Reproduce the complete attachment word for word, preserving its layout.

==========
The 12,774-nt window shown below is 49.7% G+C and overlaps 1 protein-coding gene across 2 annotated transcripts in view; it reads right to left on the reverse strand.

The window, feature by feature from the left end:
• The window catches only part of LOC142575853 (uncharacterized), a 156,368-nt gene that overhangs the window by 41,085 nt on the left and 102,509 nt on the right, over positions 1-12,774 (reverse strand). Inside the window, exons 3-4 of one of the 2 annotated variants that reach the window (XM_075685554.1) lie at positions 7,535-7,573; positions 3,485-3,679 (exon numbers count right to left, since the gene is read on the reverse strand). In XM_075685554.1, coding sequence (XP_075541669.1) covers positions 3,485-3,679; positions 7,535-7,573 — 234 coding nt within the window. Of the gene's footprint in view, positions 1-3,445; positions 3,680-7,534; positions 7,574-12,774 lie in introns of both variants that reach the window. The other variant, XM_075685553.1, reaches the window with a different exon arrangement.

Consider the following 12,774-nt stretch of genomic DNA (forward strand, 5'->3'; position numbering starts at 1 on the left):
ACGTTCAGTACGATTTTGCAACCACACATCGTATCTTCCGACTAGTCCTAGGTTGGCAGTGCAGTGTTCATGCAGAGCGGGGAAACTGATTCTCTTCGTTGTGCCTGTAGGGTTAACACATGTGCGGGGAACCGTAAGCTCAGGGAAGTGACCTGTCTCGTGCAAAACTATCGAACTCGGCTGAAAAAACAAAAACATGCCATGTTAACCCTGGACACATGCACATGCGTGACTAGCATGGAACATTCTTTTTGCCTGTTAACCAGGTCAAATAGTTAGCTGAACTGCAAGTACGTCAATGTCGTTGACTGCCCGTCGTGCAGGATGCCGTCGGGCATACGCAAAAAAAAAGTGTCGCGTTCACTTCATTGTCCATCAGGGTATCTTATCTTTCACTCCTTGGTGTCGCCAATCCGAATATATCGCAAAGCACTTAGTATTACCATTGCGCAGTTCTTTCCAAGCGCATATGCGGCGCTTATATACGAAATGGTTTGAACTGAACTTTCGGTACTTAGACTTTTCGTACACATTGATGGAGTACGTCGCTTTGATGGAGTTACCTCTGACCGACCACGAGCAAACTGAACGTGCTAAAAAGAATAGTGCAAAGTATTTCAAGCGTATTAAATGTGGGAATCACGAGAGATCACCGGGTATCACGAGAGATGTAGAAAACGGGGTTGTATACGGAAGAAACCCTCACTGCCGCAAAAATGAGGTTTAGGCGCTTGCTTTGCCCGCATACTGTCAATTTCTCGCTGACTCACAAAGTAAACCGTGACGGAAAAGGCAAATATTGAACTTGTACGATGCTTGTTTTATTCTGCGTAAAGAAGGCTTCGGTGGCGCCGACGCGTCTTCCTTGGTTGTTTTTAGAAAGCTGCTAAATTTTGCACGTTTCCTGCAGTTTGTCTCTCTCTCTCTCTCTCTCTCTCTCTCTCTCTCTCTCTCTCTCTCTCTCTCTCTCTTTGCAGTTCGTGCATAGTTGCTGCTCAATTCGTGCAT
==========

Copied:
The 12,774-nt window shown below is 49.7% G+C and overlaps 1 protein-coding gene across 2 annotated transcripts in view; it reads right to left on the reverse strand.

The window, feature by feature from the left end:
• The window catches only part of LOC142575853 (uncharacterized), a 156,368-nt gene that overhangs the window by 41,085 nt on the left and 102,509 nt on the right, over positions 1-12,774 (reverse strand). Inside the window, exons 3-4 of one of the 2 annotated variants that reach the window (XM_075685554.1) lie at positions 7,535-7,573; positions 3,485-3,679 (exon numbers count right to left, since the gene is read on the reverse strand). In XM_075685554.1, coding sequence (XP_075541669.1) covers positions 3,485-3,679; positions 7,535-7,573 — 234 coding nt within the window. Of the gene's footprint in view, positions 1-3,445; positions 3,680-7,534; positions 7,574-12,774 lie in introns of both variants that reach the window. The other variant, XM_075685553.1, reaches the window with a different exon arrangement.

Consider the following 12,774-nt stretch of genomic DNA (forward strand, 5'->3'; position numbering starts at 1 on the left):
ACGTTCAGTACGATTTTGCAACCACACATCGTATCTTCCGACTAGTCCTAGGTTGGCAGTGCAGTGTTCATGCAGAGCGGGGAAACTGATTCTCTTCGTTGTGCCTGTAGGGTTAACACATGTGCGGGGAACCGTAAGCTCAGGGAAGTGACCTGTCTCGTGCAAAACTATCGAACTCGGCTGAAAAAACAAAAACATGCCATGTTAACCCTGGACACATGCACATGCGTGACTAGCATGGAACATTCTTTTTGCCTGTTAACCAGGTCAAATAGTTAGCTGAACTGCAAGTACGTCAATGTCGTTGACTGCCCGTCGTGCAGGATGCCGTCGGGCATACGCAAAAAAAAAGTGTCGCGTTCACTTCATTGTCCATCAGGGTATCTTATCTTTCACTCCTTGGTGTCGCCAATCCGAATATATCGCAAAGCACTTAGTATTACCATTGCGCAGTTCTTTCCAAGCGCATATGCGGCGCTTATATACGAAATGGTTTGAACTGAACTTTCGGTACTTAGACTTTTCGTACACATTGATGGAGTACGTCGCTTTGATGGAGTTACCTCTGACCGACCACGAGCAAACTGAACGTGCTAAAAAGAATAGTGCAAAGTATTTCAAGCGTATTAAATGTGGGAATCACGAGAGATCACCGGGTATCACGAGAGATGTAGAAAACGGGGTTGTATACGGAAGAAACCCTCACTGCCGCAAAAATGAGGTTTAGGCGCTTGCTTTGCCCGCATACTGTCAATTTCTCGCTGACTCACAAAGTAAACCGTGACGGAAAAGGCAAATATTGAACTTGTACGATGCTTGTTTTATTCTGCGTAAAGAAGGCTTCGGTGGCGCCGACGCGTCTTCCTTGGTTGTTTTTAGAAAGCTGCTAAATTTTGCACGTTTCCTGCAGTTTGTCTCTCTCTCTCTCTCTCTCTCTCTCTCTCTCTCTCTCTCTCTCTCTCTCTCTCTCTTTGCAGTTCGTGCATAGTTGCTGCTCAATTCGTGCAT